So socially, we understand that intuitively. And that’s why in a group, people begin to specialize. One looks at the issue solely through the eyes of Reason. Another is the Skeptic who questions everything. Both are essential perspectives to take, but by specializing, each one can devote all their time to a single perspective and go for a deep dive. They can work their way down into the details that no one person could do if they were trying to do a lot of other jobs too.
In this way, by specializing, the group can see deeper into every issue it encounters, and that serves every member of the group.
But here’s the cool thing… Because all those jobs in the group are the same ones we use as individuals, the structure of the group is nearly identical to the structure we use in our own minds. In a sense, it becomes a map of our own minds’ problem solving processes, but something external to ourselves – visible in the way the group is organized. In short, we can see the workings of our own minds in the workings of any organized group. Whoa…
Just as the structure of the main character is based on the structure of our own internal problem solving processes, the structure of the overall story is based on the structure of how a group goes about solving problems.
So you have two identical maps of the problem solving process in a story: 1. The individual trying to work out what’s best for him or her. 2. The group trying to figure what’s best for it (and all its members).
But here’s the clincher:
What’s best for an individual is not always what’s best for the group he belongs in. In other words, the needs of the one are often in conflict with the needs of the many. And the truth of the matter is, all dramatic tension is created by that conflict between what the individual wants to achieve for himself or herself and what their group’s agenda demands of them as a member of the group. Again, whoa.
Think about that. Story structure is like a wheel within a wheel. The individual is struggling to navigate their life to resolve their issues, all the why trying to negotiate their participation the the group effort.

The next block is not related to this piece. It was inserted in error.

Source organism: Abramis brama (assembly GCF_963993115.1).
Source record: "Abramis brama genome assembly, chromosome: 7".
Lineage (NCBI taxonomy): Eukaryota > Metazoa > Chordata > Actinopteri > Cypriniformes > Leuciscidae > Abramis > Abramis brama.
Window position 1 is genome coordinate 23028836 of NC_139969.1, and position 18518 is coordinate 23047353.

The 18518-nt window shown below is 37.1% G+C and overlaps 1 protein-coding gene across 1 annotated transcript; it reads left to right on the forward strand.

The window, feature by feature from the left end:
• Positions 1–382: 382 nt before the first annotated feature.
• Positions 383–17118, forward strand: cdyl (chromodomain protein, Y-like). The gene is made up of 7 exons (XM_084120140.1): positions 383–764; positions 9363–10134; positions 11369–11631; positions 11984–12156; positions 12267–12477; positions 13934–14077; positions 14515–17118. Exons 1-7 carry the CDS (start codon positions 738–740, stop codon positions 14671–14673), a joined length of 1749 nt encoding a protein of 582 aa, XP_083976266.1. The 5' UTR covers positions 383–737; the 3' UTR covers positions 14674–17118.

Kinda feels like everything from A Christmas Carol to Hamlet and touches on genres from Romance to Action to Buddy Stories, Comedies, Westerns, Spy Thrillers, you name it.
And that is why story structure was so hard to see: Since stories unfold over time, everyone was looking for a timeline kind of structure. But the truth is, stories are only timelines from the perspective of the reader or audience, because that is how they are exposed to it.
From an author’s point of view, the story is a done deal. They see it complete – beginning, middle, and end all at once. An author stands outside of time and works out his or her structure as if it were a framework for the story – scaffolding that supports their message or intent.
A tweak here, and adjustment there, and the dramatic forces that represent the kinds of things we encounter in everyday life are fine-tuned to provide just the point of view the author wants the reader or audience to arrive at, once the storytelling is over and they look back at everything they experienced to understand what it meant.
Well that’s quite a journey we’ve taken here ourselves. But it led to a new way of looking at story structure that brings brings it into greater focus by seeing where it came from in the first place.
In other installments in this series we’ll talk about the specific dramatic elements and components that make up structure, and how you can use them together to create just the impact you want to have.
This entire series is drawn from our book on the subject that we published way back in 1991, Dramatica: A New Theory Of Story. Just click on the link to read it for free in a downloadable PDF.
Until next time, May the Muse be with you!
Melanie Anne Phillips